I don't know your sons ages but at some point there is no option except commiting yourself to terminal misery or to let go. These kids are OUR addictions so nobody is healthy, us or them.

    We bought Kay a house, mobile home, paid rent, bought cars, etc
    It just made her entitled, ungrateful and mean to us. I have two nice kids and other family. And a great husband plus myself. They are now my focus.

    I cant tell you how to stop being addicted to your sons so I wont try, but there are ways to stop any obsession. You can't change them. You know it. So make your own life good. Yes you will think about them, but not as much or as intensely.

    Your lifestyle sounds so much fun! Pray to God if He is in it and stay well. Maybe look.up Radical Acceptance and Mindfulness. Both changes us.
    Last edited: Aug 12, 2019
  5. Albatross

    Albatross Well-Known Member

    One therapist told me, when I said I wanted to stop worrying so much, "Well, that's not going to happen. You're going to worry. You're his mother." It helped a lot, once I could let myself worry about Son...without worrying about the fact that I WAS worrying.

    I still worry, quite a bit, even though I haven't been in contact with Son for months. When I do, I tell myself, "Of course I worry. I'm his mother." Then I say a quick prayer for Son and try to let it go.
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  6. BusynMember

    BusynMember Well-Known Member

    I love this. I do similar.

    "i have been uncomfortable about Kay before and i survived. I can do it again. Let me watch a show I enjoy/listen to music/call my sister to goof off/read my book on Radical Acceptance." The bad feelings are like a wave. The wave gets high then settles down to calm.

    So does our fear. We just need to ride it out.

    I am learning to shut my eyes and picture my old self surfing on waves/feelings as I surf high then watch and feel the feeling waves calm. It helps me a lot. Bad feelings get worse then better, like ocean waves. They wont kill us. Our kids might!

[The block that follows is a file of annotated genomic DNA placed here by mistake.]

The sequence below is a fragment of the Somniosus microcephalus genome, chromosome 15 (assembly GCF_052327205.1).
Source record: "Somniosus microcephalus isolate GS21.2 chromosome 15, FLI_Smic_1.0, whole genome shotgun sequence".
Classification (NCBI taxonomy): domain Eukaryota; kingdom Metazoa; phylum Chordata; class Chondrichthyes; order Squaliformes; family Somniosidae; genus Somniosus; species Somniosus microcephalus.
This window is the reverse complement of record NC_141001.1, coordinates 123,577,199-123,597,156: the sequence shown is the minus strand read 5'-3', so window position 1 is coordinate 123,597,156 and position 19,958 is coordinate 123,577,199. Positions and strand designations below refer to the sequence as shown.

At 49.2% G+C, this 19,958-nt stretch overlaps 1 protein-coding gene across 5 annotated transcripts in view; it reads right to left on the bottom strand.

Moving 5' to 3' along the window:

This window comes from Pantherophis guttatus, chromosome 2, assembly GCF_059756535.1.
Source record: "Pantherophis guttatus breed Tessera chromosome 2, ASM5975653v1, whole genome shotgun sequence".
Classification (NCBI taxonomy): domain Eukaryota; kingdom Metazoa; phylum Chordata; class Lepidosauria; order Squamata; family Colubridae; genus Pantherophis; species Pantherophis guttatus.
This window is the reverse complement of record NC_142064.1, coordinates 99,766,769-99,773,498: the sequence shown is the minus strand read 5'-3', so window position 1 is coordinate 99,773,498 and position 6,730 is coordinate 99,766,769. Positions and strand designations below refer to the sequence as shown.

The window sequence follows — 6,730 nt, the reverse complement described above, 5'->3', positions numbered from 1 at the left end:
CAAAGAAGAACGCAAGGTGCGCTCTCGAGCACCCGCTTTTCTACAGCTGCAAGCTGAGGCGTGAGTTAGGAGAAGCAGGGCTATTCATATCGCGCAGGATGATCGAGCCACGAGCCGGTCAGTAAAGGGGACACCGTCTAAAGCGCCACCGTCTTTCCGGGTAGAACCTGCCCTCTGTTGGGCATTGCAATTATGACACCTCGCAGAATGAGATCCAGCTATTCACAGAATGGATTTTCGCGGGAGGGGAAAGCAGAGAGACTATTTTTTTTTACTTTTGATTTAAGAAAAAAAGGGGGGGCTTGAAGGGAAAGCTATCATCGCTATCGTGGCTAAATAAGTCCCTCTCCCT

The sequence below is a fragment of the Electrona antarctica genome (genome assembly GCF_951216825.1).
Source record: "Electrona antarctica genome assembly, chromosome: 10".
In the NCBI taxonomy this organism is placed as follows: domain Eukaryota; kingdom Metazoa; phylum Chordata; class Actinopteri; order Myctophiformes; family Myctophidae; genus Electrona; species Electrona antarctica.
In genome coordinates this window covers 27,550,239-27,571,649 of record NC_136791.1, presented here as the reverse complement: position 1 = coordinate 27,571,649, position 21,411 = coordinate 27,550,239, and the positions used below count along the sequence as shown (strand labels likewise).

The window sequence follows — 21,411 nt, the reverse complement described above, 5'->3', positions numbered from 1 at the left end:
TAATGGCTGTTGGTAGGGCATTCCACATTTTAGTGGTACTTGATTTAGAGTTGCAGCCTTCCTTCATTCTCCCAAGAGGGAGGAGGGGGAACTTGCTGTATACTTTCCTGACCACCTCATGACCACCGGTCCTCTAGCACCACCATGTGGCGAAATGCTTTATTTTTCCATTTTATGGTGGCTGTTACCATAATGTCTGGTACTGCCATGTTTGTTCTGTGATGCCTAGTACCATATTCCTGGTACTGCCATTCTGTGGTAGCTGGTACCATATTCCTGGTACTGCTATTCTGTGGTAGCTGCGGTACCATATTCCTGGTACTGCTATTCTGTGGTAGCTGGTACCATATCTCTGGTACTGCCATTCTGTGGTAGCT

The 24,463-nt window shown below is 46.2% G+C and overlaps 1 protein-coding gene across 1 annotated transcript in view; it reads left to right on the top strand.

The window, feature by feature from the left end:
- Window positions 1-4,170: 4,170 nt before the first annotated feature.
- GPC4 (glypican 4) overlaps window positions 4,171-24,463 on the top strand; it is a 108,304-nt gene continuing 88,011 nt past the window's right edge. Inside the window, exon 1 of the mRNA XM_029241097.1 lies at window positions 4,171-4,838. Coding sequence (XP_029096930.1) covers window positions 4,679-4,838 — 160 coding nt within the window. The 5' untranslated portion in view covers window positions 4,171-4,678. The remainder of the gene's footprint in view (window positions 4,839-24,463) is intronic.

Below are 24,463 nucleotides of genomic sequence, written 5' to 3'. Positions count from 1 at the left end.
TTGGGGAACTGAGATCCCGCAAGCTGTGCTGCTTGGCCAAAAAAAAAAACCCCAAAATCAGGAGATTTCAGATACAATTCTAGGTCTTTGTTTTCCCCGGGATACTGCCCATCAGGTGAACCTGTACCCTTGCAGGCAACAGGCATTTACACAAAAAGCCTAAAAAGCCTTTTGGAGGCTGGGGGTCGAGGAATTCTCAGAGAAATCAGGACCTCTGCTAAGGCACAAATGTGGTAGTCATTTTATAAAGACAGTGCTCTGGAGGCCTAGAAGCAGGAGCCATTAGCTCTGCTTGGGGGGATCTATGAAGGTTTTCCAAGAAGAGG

7. ksm

    ksm Well-Known Member

    On this forum, Parent Emeritus, near the top of the forum, is a wonderful article about detachment. Once I read that, I had better insight on how to let go... There will be difficult times, and I will worry sometimes, but I don't have to let it paralyze me. I don't have to stop living my life because of how they are living theirs.

  8. ChickPea

    ChickPea Active Member

    Gosh, this is why I love this place. Thank you so, so much for posting! All of you!

    First off, you are living the DREAM! One way I keep my mind off my Difficult Child is to fantasize about camping in all its forms (tent, camper, hammock, car, van... boondocking, whatever). How wonderful that you are doing that. Fantastic.

    Second, you're getting it from two sides? So sorry to hear. My goodness, my daughter is just enough, Lawd. I say this with a little chuckle, but in all seriously, I feel for you.

    I am a worrier by design. It's been my job for as long as I've known. It has been a real struggle not to play all kinds of scenarios over and over in my head. I, too, have to look back at some of the things/times I worried the most and ended up wasting my time doing so. It changes NOTHING, and so many of the scenarios were nothing but a puff of smoke that never materialized. I'm not saying that there aren't consequences that could happen and they can't be bad, but I could literally be non-functional if I let myself go there to worry as much as I possibly could.

    Recently I've been setting reading challenges for myself. I love to read, but find myself doing mindless things (internet surfing, etc.) instead of more constructive things. My reading challenges help remind me to make time for things I enjoy.

    I pray as well. I try to release myself from the burden of worrying. It can be all encompassing. I wake up thinking about my daughter and the problems that surround her, and I go to bed with the thoughts too. I hope I can change that.
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  9. tamarann

    tamarann New Member

    Thank you! I will definitely research radical acceptance. And i love your thought that our kids are our addiction. I have never heard that and it makes so much sense.
  10. tamarann

    tamarann New Member

    Thank you! I am sorry you are here too. I have been to a few AlAnon meetings. Alcoholism definitely runs in our family (both my parents and my grandmother) so yes, depression is a thing. But I was not diagnosed until I was in my 40s so the thought that I intentionally passed it on is ridiculous. I know this, but it sure pulls at the guilt strings.
  11. tamarann

    tamarann New Member